Humor me–listen to the song first.
I’ve spent the last couple of hours indulging in a rare occupation for me–listening to music. I don’t own an iPod (well, I have an iPhone now but I don’t use it for that). I usually don’t turn on the car radio. My CDs, cassettes, and records are all gone. If I want music, I usually sing. And not surprisingly I suppose, what I really like to hear is SILENCE.
But I was feeling tired of my usual computer occupations, and it was too cold to go out, and our resident babysitters have their own social lives nowadays so going out on a date was out of the question anyway, so I decided to play with Spotify, which I was totally thrilled with when I first got it but forgot all about after a day or two because I just never think of listening to music. I discovered Pandora before anyone else I knew and I don’t ever listen to it either. But I digress.
I created a playlist with songs from my college days. Now, I have a kick ass memory, at least when it comes to things that happened 20 years or more ago. My high school friends know to call me if there is anything they want to know about the good old days. Seriously, I can literally recall my entire high school class schedule, period by period, teacher by teacher, classroom by classroom. So I don’t NEED music to remember.
But there’s nothing like a special song for taking you back to a particular moment in time. I hear “St. Elmo’s Fire” and I’m a lonely homesick Freshman listening obsessively to the soundtrack of the last movie my friends and I saw together right before I left for Georgetown. “How Will I Know?” comes on and I’m singing with my roommate and we are wondering how, with our complete lack of boyfriend experience, we WILL know? Then it’s “Get into the Groove” and we’re dancing in our friend Tom’s room after saying the prayer to St. Jude, our pre-exam ritual certain to get us all passing grades. The Georgia Satellites break out with “Keep Your Hands to Yourself” and I’m deep in the throes of first (and only) love, struggling to live up to previously untested ideals. Love and anger, fear and joy, laughter and tears, hellos and good-byes–I feel them all again when I hear the songs.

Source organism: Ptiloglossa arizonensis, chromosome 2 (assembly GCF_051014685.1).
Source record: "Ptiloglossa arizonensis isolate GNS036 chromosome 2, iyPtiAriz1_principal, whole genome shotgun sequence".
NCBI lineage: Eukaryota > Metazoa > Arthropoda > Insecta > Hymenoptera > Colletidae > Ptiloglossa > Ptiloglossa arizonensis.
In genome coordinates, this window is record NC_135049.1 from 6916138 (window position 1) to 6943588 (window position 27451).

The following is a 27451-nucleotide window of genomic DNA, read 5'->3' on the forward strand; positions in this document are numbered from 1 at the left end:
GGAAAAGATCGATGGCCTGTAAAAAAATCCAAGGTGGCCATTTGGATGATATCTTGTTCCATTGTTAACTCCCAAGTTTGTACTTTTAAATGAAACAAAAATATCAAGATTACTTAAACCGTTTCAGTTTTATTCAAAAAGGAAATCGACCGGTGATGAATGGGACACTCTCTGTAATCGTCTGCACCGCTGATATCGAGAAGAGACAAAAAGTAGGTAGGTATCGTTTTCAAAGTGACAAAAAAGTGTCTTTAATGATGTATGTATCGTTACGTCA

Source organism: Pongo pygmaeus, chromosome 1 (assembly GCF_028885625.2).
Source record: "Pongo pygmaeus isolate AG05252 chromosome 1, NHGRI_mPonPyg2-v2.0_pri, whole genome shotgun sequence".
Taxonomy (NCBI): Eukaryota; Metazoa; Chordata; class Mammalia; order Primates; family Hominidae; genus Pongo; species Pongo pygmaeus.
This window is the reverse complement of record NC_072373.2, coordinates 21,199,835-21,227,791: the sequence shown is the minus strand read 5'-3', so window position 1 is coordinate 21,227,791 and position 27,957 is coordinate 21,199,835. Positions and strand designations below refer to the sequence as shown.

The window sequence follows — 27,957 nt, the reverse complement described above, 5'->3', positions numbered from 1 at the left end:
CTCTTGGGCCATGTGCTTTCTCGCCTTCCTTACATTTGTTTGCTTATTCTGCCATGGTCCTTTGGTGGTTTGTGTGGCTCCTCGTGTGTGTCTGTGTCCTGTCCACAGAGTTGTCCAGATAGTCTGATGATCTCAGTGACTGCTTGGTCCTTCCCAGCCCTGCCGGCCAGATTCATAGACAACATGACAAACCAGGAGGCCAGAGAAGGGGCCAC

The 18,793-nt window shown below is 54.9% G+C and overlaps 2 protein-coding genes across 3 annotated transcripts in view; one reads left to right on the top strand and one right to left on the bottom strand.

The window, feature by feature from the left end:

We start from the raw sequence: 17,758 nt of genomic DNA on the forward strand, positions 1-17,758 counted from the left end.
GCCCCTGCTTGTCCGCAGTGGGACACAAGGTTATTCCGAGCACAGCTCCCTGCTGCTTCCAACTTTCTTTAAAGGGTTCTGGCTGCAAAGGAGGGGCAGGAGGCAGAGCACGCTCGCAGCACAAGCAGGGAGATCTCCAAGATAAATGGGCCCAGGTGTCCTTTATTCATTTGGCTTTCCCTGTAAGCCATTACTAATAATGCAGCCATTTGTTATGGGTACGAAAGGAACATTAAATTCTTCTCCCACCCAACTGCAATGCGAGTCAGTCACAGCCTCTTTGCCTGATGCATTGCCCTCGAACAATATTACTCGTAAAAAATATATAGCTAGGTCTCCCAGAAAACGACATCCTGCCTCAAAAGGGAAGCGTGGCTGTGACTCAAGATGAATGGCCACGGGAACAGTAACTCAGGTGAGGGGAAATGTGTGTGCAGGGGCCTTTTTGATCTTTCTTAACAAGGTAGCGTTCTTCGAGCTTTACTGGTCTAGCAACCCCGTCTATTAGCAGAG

I haven’t forgotten what HAPPENED when I was 18, 19, 20 . . . but sometimes I forget how it FELT. But, as Trisha sings, the song remembers.